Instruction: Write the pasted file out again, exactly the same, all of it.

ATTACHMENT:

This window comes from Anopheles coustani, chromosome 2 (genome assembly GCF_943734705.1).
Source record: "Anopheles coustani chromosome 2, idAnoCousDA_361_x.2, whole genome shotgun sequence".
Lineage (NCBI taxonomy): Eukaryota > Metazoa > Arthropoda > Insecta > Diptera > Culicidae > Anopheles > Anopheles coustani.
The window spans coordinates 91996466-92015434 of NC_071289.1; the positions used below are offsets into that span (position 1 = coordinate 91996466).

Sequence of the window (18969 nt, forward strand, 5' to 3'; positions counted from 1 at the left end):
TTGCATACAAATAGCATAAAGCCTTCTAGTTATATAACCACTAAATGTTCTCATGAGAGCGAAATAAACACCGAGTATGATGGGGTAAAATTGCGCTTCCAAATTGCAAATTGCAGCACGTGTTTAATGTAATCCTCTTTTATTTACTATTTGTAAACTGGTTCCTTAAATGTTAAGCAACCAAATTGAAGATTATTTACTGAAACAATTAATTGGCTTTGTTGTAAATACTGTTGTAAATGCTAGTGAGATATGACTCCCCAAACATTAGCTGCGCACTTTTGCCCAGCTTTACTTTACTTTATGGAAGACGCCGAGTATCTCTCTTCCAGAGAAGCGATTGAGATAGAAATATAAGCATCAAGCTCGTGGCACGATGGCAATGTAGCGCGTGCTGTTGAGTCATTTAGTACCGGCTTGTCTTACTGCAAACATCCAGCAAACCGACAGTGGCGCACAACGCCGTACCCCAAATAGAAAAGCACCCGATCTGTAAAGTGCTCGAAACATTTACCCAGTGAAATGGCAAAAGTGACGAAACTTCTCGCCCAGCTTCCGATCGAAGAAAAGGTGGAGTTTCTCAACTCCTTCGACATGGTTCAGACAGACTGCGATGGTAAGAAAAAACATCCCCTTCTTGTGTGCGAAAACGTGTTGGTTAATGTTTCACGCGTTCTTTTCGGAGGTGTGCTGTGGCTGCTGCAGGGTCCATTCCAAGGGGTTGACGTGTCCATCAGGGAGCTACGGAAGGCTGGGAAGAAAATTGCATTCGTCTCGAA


This window comes from Anopheles coustani, chromosome 2 (genome assembly GCF_943734705.1).
Source record: "Anopheles coustani chromosome 2, idAnoCousDA_361_x.2, whole genome shotgun sequence".
Lineage (NCBI taxonomy): Eukaryota > Metazoa > Arthropoda > Insecta > Diptera > Culicidae > Anopheles > Anopheles coustani.
The window spans coordinates 91996466-92015434 of NC_071289.1; the positions used below are offsets into that span (position 1 = coordinate 91996466).

Sequence of the window (18969 nt, forward strand, 5' to 3'; positions counted from 1 at the left end):
TTGCATACAAATAGCATAAAGCCTTCTAGTTATATAACCACTAAATGTTCTCATGAGAGCGAAATAAACACCGAGTATGATGGGGTAAAATTGCGCTTCCAAATTGCAAATTGCAGCACGTGTTTAATGTAATCCTCTTTTATTTACTATTTGTAAACTGGTTCCTTAAATGTTAAGCAACCAAATTGAAGATTATTTACTGAAACAATTAATTGGCTTTGTTGTAAATACTGTTGTAAATGCTAGTGAGATATGACTCCCCAAACATTAGCTGCGCACTTTTGCCCAGCTTTACTTTACTTTATGGAAGACGCCGAGTATCTCTCTTCCAGAGAAGCGATTGAGATAGAAATATAAGCATCAAGCTCGTGGCACGATGGCAATGTAGCGCGTGCTGTTGAGTCATTTAGTACCGGCTTGTCTTACTGCAAACATCCAGCAAACCGACAGTGGCGCACAACGCCGTACCCCAAATAGAAAAGCACCCGATCTGTAAAGTGCTCGAAACATTTACCCAGTGAAATGGCAAAAGTGACGAAACTTCTCGCCCAGCTTCCGATCGAAGAAAAGGTGGAGTTTCTCAACTCCTTCGACATGGTTCAGACAGACTGCGATGGTAAGAAAAAACATCCCCTTCTTGTGTGCGAAAACGTGTTGGTTAATGTTTCACGCGTTCTTTTCGGAGGTGTGCTGTGGCTGCTGCAGGGTCCATTCCAAGGGGTTGACGTGTCCATCAGGGAGCTACGGAAGGCTGGGAAGAAAATTGCATTCGTCTCGAA